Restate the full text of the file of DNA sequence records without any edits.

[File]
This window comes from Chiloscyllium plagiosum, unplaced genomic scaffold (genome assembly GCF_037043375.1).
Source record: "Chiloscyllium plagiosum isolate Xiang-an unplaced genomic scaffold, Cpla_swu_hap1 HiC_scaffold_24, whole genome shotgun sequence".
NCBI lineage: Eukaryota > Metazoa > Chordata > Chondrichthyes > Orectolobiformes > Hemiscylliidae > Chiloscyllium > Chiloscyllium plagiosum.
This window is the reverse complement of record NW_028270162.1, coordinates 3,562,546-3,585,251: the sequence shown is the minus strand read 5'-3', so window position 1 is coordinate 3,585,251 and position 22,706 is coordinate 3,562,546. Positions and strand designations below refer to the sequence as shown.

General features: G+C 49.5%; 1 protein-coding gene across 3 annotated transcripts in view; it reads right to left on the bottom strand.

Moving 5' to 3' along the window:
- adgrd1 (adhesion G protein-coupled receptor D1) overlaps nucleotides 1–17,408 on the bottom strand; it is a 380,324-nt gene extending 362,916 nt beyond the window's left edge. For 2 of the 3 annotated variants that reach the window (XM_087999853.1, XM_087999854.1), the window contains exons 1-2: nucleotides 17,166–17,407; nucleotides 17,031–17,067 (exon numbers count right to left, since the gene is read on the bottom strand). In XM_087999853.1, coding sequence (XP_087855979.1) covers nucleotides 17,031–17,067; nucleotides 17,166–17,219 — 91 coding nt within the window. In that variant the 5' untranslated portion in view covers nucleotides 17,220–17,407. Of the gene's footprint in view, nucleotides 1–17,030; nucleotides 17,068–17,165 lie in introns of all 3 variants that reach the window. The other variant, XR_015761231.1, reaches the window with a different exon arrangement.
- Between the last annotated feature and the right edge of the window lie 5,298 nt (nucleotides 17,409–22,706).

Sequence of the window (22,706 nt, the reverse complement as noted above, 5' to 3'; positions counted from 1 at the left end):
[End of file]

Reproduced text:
This window comes from Chiloscyllium plagiosum, unplaced genomic scaffold (genome assembly GCF_037043375.1).
Source record: "Chiloscyllium plagiosum isolate Xiang-an unplaced genomic scaffold, Cpla_swu_hap1 HiC_scaffold_24, whole genome shotgun sequence".
NCBI lineage: Eukaryota > Metazoa > Chordata > Chondrichthyes > Orectolobiformes > Hemiscylliidae > Chiloscyllium > Chiloscyllium plagiosum.
This window is the reverse complement of record NW_028270162.1, coordinates 3,562,546-3,585,251: the sequence shown is the minus strand read 5'-3', so window position 1 is coordinate 3,585,251 and position 22,706 is coordinate 3,562,546. Positions and strand designations below refer to the sequence as shown.

General features: G+C 49.5%; 1 protein-coding gene across 3 annotated transcripts in view; it reads right to left on the bottom strand.

Moving 5' to 3' along the window:
- adgrd1 (adhesion G protein-coupled receptor D1) overlaps nucleotides 1–17,408 on the bottom strand; it is a 380,324-nt gene extending 362,916 nt beyond the window's left edge. For 2 of the 3 annotated variants that reach the window (XM_087999853.1, XM_087999854.1), the window contains exons 1-2: nucleotides 17,166–17,407; nucleotides 17,031–17,067 (exon numbers count right to left, since the gene is read on the bottom strand). In XM_087999853.1, coding sequence (XP_087855979.1) covers nucleotides 17,031–17,067; nucleotides 17,166–17,219 — 91 coding nt within the window. In that variant the 5' untranslated portion in view covers nucleotides 17,220–17,407. Of the gene's footprint in view, nucleotides 1–17,030; nucleotides 17,068–17,165 lie in introns of all 3 variants that reach the window. The other variant, XR_015761231.1, reaches the window with a different exon arrangement.
- Between the last annotated feature and the right edge of the window lie 5,298 nt (nucleotides 17,409–22,706).

Sequence of the window (22,706 nt, the reverse complement as noted above, 5' to 3'; positions counted from 1 at the left end):